No More Walled Gardens by Ernie Smith (Midrange). A succinct explanation of some qualms I have with Substack. Relatedly, I liked this nugget from Dave Winer's Rules for standards-makers:
We want interop so that our users are free to move.
So our products compete on the basis of performance, features and price, and not lock-in.
This is as basic as the Hippocratic Oath that doctors take.
It honors and respects the users of our products.
That being said, lock-in can benefit users insofar as it enables companies to allocate resources to a product's development—a product with lock-in developed by a well-funded company will quite plausibly produce more value for end users than a non-locked-in product developed by one person in their spare time. So while I don't in general think that building things with lock-in is the same as e.g. violating the Hippocratic Oath, I am very interested in finding sustainable ways to allocate resources to common goods.
(Back to the original article, by coincidence on the same day I wrote up some thoughts about how Substack's recommendation feature could be replicated in a cross-platform way.)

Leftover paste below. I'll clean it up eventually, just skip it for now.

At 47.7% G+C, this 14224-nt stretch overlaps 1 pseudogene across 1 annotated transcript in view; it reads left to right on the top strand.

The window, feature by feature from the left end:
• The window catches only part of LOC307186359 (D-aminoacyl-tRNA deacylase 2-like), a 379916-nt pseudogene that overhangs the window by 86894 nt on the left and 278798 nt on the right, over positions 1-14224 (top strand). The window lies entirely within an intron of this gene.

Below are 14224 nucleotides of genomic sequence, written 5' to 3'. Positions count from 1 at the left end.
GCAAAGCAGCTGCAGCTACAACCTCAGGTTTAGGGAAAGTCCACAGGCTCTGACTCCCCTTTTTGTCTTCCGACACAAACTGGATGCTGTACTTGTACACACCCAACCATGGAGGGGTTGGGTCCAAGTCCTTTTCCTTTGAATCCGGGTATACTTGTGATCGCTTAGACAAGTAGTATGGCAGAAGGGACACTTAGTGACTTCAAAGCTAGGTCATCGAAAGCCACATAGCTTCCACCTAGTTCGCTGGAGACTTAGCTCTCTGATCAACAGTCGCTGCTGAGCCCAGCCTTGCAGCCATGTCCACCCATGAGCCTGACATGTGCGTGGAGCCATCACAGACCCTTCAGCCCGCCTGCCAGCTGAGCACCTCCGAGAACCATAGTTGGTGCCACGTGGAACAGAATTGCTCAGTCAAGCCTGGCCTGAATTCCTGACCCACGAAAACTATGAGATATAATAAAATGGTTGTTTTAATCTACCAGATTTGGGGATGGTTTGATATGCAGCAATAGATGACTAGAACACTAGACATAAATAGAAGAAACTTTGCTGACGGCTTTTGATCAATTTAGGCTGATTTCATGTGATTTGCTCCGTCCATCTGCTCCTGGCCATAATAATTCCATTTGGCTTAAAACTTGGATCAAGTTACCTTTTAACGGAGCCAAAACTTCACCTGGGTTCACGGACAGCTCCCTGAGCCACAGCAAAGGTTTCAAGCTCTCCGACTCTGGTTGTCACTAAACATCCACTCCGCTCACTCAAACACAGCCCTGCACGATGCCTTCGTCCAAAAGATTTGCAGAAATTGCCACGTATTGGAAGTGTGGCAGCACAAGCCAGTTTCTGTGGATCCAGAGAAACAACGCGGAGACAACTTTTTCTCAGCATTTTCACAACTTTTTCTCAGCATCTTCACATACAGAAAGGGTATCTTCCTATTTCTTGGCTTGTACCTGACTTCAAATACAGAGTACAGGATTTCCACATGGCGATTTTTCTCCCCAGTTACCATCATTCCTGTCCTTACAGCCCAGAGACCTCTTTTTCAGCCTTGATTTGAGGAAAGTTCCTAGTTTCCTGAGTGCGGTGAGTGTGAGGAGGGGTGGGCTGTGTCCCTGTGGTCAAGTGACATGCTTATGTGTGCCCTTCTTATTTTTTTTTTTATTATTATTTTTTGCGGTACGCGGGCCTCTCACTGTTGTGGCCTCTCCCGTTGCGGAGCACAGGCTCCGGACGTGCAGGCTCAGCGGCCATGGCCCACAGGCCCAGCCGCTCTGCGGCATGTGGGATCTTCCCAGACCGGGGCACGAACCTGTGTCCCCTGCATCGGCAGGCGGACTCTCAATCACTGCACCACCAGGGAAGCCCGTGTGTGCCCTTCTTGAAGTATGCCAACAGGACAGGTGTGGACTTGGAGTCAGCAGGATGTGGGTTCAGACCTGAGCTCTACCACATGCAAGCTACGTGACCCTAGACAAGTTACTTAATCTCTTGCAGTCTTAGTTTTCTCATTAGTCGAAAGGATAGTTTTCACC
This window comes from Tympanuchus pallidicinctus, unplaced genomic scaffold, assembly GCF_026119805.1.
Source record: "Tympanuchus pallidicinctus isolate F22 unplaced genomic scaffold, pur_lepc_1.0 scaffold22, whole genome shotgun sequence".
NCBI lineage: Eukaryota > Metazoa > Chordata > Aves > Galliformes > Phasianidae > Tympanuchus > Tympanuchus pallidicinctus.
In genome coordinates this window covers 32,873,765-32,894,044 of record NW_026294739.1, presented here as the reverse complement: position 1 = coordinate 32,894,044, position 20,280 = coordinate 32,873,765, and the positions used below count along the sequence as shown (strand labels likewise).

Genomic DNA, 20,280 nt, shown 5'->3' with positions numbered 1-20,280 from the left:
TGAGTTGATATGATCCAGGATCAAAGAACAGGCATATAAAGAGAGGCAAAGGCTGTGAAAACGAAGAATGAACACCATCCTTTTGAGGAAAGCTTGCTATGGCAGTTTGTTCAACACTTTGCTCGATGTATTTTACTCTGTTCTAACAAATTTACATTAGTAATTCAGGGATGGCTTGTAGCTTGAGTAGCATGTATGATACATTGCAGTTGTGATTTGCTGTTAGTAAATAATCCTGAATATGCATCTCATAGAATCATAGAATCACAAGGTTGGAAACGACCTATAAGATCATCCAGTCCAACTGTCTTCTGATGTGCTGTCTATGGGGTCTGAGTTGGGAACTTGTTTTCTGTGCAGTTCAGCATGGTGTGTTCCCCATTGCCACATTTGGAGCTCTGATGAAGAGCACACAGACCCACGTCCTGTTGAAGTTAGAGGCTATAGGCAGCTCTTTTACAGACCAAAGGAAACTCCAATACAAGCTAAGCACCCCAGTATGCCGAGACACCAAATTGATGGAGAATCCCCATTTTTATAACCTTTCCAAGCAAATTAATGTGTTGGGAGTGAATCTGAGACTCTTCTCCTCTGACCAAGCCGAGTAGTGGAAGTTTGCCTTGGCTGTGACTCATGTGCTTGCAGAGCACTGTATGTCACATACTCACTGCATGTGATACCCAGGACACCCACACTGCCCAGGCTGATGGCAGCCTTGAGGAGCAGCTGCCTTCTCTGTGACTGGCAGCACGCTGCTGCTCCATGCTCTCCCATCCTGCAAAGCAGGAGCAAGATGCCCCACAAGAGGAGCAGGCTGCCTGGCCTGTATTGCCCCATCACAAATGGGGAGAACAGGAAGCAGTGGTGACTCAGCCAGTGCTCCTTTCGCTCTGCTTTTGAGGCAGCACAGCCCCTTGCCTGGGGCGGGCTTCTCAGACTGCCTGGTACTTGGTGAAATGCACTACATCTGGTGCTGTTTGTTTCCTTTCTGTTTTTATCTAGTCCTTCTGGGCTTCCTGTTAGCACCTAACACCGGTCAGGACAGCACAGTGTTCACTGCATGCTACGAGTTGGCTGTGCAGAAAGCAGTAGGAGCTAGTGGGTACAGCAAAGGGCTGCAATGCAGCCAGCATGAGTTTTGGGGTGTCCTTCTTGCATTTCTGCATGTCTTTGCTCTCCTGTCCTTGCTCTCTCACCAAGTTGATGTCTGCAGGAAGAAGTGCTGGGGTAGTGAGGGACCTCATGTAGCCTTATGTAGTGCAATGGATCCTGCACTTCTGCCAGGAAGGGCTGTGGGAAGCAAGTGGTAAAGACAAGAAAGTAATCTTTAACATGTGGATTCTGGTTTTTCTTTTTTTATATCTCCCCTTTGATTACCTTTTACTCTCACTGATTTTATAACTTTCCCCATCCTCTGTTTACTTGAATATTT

A better ranking algorithm by Herman Martinus. The creator of Bear Blog, a minimalist blogging platform, discusses the implementation of Bear Blog's discovery feed.
Also on the subject of ranking algorithms: The truth behind filter bubbles: Bursting some myths by Richard Fletcher, Director of Research at Reuters Institute. A good one to link whenever the recommendation-algorithms-are-bad assertion is made. Amusingly, DuckDuckGo tweeted this article, saying "Since our private search engine doesn't keep your search history, our search results don't suffer from this harmful effect"... when in fact, the article says that Google et. al. increase the diversity of sources that people are exposed to.
Millennial obsolescence by Caitlin Dewey. Memes' origins are more centralized than they used to be.
Study the style of doing science from successes and engineering from failures on Engineering Ideas. "Engineers often write success stories at the 'Golden Age' moment soon after the system has been deployed to production. All engineers who designed the system still work on it so the maintainability risks haven't had a chance to manifest yet. The production load hasn't changed much since the time when the system was designed and deployed so the scalability risks are also invisible."
The Story of Zen. An online course about Zen. I've read a couple of the pages in it so far.